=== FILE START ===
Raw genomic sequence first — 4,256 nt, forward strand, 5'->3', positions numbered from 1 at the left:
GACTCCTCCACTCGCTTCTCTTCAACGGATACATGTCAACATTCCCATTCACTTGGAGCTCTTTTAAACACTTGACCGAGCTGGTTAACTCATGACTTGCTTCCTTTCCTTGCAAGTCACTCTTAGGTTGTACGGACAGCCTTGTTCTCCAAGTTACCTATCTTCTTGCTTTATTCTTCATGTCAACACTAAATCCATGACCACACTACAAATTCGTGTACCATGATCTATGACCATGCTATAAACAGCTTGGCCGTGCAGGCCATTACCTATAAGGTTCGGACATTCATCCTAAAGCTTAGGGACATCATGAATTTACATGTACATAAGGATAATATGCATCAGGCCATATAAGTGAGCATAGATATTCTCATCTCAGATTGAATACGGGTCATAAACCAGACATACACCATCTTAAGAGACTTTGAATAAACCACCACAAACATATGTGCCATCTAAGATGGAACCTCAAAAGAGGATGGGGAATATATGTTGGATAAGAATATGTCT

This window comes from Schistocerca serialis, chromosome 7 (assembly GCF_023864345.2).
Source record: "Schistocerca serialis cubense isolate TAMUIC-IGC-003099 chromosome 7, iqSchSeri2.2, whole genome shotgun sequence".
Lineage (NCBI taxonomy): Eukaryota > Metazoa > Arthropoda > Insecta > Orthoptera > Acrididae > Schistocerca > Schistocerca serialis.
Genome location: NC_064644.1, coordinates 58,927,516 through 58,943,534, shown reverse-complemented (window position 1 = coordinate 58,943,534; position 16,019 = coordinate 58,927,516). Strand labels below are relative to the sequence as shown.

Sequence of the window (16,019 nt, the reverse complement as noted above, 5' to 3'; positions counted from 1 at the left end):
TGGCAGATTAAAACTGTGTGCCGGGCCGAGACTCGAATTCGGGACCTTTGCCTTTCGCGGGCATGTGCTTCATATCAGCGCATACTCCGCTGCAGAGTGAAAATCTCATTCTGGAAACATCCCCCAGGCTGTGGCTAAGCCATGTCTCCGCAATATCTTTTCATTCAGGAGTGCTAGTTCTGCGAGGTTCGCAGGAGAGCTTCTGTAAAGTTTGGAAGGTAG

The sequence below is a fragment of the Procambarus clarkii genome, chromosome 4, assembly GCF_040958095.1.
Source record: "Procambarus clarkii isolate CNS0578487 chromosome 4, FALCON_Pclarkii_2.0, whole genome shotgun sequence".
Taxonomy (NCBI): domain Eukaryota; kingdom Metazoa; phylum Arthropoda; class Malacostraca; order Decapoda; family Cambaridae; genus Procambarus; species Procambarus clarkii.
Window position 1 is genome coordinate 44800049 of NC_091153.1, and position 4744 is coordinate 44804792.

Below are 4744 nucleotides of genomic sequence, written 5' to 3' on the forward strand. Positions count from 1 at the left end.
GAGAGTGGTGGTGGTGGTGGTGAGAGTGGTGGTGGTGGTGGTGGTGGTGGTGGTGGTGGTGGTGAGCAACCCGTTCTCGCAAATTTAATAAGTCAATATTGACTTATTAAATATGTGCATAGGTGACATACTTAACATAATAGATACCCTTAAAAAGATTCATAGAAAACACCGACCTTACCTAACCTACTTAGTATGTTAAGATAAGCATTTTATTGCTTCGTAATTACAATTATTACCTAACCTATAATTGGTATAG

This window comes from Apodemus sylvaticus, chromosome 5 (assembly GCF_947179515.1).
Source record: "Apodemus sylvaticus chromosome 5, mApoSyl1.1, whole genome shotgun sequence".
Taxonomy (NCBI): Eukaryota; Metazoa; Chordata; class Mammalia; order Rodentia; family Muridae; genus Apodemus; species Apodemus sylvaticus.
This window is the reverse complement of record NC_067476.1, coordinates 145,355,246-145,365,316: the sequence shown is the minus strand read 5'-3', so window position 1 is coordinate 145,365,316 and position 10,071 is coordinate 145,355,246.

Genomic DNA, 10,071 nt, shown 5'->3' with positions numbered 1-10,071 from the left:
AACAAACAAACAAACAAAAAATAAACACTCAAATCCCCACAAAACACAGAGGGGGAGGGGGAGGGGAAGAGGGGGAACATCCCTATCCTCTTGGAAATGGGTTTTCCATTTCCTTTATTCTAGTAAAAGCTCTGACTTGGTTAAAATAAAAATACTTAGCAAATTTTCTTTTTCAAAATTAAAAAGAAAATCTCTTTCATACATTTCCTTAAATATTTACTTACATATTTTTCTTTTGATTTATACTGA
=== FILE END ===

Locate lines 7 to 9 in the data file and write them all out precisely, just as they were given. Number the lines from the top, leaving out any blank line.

Sequence of the window (16,019 nt, the reverse complement as noted above, 5' to 3'; positions counted from 1 at the left end):
TGGCAGATTAAAACTGTGTGCCGGGCCGAGACTCGAATTCGGGACCTTTGCCTTTCGCGGGCATGTGCTTCATATCAGCGCATACTCCGCTGCAGAGTGAAAATCTCATTCTGGAAACATCCCCCAGGCTGTGGCTAAGCCATGTCTCCGCAATATCTTTTCATTCAGGAGTGCTAGTTCTGCGAGGTTCGCAGGAGAGCTTCTGTAAAGTTTGGAAGGTAG

The sequence below is a fragment of the Procambarus clarkii genome, chromosome 4, assembly GCF_040958095.1.